It rather involved being on the other side of this airtight hatchway: Account vulnerable to Active Directory administrator

Raymond Chen

Raymond

A security vulnerability report came in that went something like this:

Disclosure of arbitrary data from any user

An attacker can obtain arbitrary data from any user by means of the following steps:

  1. Obtain administrative access on the domain controller.
  2. Stop the XYZZY service.
  3. Edit the XYZZY.DAT file in a hex editor and changes the bytes starting at offset 0x4242 as follows:

There’s no point continuing, because the first step assumes that you are on the other side of the airtight hatchway. If you have compromised the domain controller, then you control the domain. From there, all the remaining steps are just piling on style points and cranking up the degree of difficulty. A much less roundabout attack is as follows:

  1. Obtain administrative access on the domain controller.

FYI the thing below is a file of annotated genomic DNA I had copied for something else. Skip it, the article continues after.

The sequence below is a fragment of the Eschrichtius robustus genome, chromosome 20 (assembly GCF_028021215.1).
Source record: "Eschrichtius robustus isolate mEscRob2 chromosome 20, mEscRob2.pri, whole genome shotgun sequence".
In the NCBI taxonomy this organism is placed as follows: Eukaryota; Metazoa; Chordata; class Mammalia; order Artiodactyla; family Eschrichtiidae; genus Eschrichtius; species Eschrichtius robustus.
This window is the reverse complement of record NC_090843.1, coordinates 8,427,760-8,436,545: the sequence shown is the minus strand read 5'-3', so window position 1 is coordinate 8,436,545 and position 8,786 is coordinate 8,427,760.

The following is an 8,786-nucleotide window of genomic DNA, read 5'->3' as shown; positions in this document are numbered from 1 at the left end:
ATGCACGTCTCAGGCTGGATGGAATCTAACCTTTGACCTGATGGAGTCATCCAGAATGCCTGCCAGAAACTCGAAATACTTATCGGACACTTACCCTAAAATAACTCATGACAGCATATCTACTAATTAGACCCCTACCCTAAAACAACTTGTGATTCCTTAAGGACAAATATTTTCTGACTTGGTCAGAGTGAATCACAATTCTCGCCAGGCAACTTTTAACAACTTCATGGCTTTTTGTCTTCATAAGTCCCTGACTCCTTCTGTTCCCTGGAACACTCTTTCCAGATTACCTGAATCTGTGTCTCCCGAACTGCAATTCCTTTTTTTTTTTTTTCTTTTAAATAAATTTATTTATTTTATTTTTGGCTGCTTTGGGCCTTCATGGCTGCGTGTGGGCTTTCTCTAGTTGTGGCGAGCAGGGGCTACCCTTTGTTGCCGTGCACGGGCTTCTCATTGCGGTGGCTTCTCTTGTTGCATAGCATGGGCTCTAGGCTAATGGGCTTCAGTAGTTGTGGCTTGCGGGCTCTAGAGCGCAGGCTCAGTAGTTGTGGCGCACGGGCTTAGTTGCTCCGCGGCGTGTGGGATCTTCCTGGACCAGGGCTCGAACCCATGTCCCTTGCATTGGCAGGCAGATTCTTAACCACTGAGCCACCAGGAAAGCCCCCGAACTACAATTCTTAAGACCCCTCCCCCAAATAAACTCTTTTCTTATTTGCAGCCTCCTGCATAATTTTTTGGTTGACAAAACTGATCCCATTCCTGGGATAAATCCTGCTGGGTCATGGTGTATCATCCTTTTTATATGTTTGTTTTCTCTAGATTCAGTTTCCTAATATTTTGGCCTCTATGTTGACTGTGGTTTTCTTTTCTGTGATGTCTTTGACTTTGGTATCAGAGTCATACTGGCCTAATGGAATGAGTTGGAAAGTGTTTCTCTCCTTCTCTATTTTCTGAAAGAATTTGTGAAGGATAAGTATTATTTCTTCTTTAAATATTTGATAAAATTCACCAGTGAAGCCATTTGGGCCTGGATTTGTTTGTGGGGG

2. Deploy a logon script to all users that does whatever you want.
  3. Wait for the user to log in next, and your script will DO ANYTHING YOU WANT.

No, wait, I can make it even easier.

  1. Obtain administrative access on the domain controller.
  2. Change the victim’s password.
  3. Log on as that user and DO ANYTHING YOU WANT.

You are the domain administrator. You already pwn the domain. That you can pwn a domain that you pwn is really not much of a surprise.

This is why it is important to choose your domain administrators carefully.

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